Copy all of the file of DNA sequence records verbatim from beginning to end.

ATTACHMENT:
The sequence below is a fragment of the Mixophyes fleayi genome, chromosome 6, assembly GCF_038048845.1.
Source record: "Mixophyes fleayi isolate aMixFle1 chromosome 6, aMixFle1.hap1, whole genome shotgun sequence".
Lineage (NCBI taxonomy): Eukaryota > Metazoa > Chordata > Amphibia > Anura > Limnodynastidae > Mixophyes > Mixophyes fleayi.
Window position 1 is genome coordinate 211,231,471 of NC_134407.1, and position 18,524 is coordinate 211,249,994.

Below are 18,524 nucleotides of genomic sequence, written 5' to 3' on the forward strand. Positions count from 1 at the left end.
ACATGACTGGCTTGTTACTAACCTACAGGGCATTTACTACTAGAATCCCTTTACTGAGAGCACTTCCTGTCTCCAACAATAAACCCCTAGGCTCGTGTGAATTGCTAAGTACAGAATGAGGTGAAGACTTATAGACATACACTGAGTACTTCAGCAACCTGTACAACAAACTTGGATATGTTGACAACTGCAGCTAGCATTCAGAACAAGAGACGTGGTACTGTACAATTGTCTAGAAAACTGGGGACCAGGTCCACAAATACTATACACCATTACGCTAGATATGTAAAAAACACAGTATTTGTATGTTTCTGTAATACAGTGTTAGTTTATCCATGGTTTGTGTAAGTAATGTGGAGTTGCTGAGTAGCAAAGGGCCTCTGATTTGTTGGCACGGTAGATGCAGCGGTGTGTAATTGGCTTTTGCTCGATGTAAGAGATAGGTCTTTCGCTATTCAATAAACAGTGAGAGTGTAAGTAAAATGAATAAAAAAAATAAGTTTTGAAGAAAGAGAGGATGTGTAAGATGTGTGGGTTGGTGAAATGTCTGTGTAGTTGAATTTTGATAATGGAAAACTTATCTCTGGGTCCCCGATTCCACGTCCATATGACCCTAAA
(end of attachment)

The sequence below is a fragment of the Mixophyes fleayi genome, chromosome 6, assembly GCF_038048845.1.
Source record: "Mixophyes fleayi isolate aMixFle1 chromosome 6, aMixFle1.hap1, whole genome shotgun sequence".
Lineage (NCBI taxonomy): Eukaryota > Metazoa > Chordata > Amphibia > Anura > Limnodynastidae > Mixophyes > Mixophyes fleayi.
Window position 1 is genome coordinate 211,231,471 of NC_134407.1, and position 18,524 is coordinate 211,249,994.

Below are 18,524 nucleotides of genomic sequence, written 5' to 3' on the forward strand. Positions count from 1 at the left end.
ACATGACTGGCTTGTTACTAACCTACAGGGCATTTACTACTAGAATCCCTTTACTGAGAGCACTTCCTGTCTCCAACAATAAACCCCTAGGCTCGTGTGAATTGCTAAGTACAGAATGAGGTGAAGACTTATAGACATACACTGAGTACTTCAGCAACCTGTACAACAAACTTGGATATGTTGACAACTGCAGCTAGCATTCAGAACAAGAGACGTGGTACTGTACAATTGTCTAGAAAACTGGGGACCAGGTCCACAAATACTATACACCATTACGCTAGATATGTAAAAAACACAGTATTTGTATGTTTCTGTAATACAGTGTTAGTTTATCCATGGTTTGTGTAAGTAATGTGGAGTTGCTGAGTAGCAAAGGGCCTCTGATTTGTTGGCACGGTAGATGCAGCGGTGTGTAATTGGCTTTTGCTCGATGTAAGAGATAGGTCTTTCGCTATTCAATAAACAGTGAGAGTGTAAGTAAAATGAATAAAAAAAATAAGTTTTGAAGAAAGAGAGGATGTGTAAGATGTGTGGGTTGGTGAAATGTCTGTGTAGTTGAATTTTGATAATGGAAAACTTATCTCTGGGTCCCCGATTCCACGTCCATATGACCCTAAA